As the volume of spatial and spatio-temporal data continues to increase significantly due to both the growth of database archives and the increasing number and resolution of spatio-temporal sensors, automated and semi-automated pattern analysis becomes more essential. Spatial and spatio-temporal (ST) data analyses have emerged in recent decades to develop understanding of the spatial and spatio-temporal characteristics and patterns. However, in the last decade, the growth in variety and volume of observational data, notably spatial and spatio-temporal data, has out-paced the capabilities of analytical tools and techniques.
Major limitations of existing classical data mining models and techniques include the
following. First, these do not adequately model richer temporal semantics of data observations (e.g. co-occurrence patterns of moving objects, emerging and vanishing patterns, multi-scale cascade patterns, periodic patterns). Second, these do not take into account time dimension of the data observations. Third, these do not provide sufficient interest measures and computationally efficient algorithms to discover spatial and spatio-temporal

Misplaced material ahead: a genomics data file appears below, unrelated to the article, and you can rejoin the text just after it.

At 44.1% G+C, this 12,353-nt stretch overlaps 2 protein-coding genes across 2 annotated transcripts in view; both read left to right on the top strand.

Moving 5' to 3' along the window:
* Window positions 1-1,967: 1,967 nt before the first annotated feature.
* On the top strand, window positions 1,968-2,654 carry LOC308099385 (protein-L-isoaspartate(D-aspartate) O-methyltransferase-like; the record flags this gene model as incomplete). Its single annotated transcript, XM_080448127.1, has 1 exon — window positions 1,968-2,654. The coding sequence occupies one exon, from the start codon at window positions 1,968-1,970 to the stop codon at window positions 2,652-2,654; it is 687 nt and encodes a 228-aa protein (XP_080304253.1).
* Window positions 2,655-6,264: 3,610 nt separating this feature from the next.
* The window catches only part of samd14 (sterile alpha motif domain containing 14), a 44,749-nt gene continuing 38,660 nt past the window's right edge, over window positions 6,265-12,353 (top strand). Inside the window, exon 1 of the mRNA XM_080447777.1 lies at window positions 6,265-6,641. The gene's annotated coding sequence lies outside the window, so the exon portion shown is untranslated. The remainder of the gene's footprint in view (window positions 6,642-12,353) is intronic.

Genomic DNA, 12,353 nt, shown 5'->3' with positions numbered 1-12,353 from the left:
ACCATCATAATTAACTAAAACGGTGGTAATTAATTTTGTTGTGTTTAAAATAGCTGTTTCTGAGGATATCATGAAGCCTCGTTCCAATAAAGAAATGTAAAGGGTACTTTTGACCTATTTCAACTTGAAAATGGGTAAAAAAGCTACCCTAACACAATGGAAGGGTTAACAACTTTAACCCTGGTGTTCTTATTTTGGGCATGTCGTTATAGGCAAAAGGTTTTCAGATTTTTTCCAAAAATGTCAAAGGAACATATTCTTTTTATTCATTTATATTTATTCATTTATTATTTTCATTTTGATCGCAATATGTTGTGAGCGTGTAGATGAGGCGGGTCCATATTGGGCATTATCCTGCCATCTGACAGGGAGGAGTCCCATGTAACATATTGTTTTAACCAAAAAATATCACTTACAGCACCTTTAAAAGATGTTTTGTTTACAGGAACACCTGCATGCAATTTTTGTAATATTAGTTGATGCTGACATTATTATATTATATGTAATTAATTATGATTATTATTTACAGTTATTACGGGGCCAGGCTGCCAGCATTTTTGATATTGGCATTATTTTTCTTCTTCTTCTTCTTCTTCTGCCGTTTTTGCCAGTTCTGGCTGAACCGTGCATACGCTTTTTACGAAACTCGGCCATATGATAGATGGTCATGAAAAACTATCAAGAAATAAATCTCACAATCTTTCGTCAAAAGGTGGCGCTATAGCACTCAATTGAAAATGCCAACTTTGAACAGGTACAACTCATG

co-occurrence patterns. These limitations represent critical barriers in several application domains that require to analyze huge datasets.
In this dissertation, I proposed addressed these limitations by i) providing a framework
to model the rich semantics of the ST patterns of data observations by developing a taxonomy of spatial and ST co-occurrence patterns, ii) designing new techniques that are taking into account the time dimension of the data, and iii) developing new monotonic composite interest measures and scalable algorithms. The proposed approaches reduced the manual effort by reducing the plausible set of hypotheses. Major focus would be on developing scalable algorithms to mine spatial and ST co-occurrence patterns.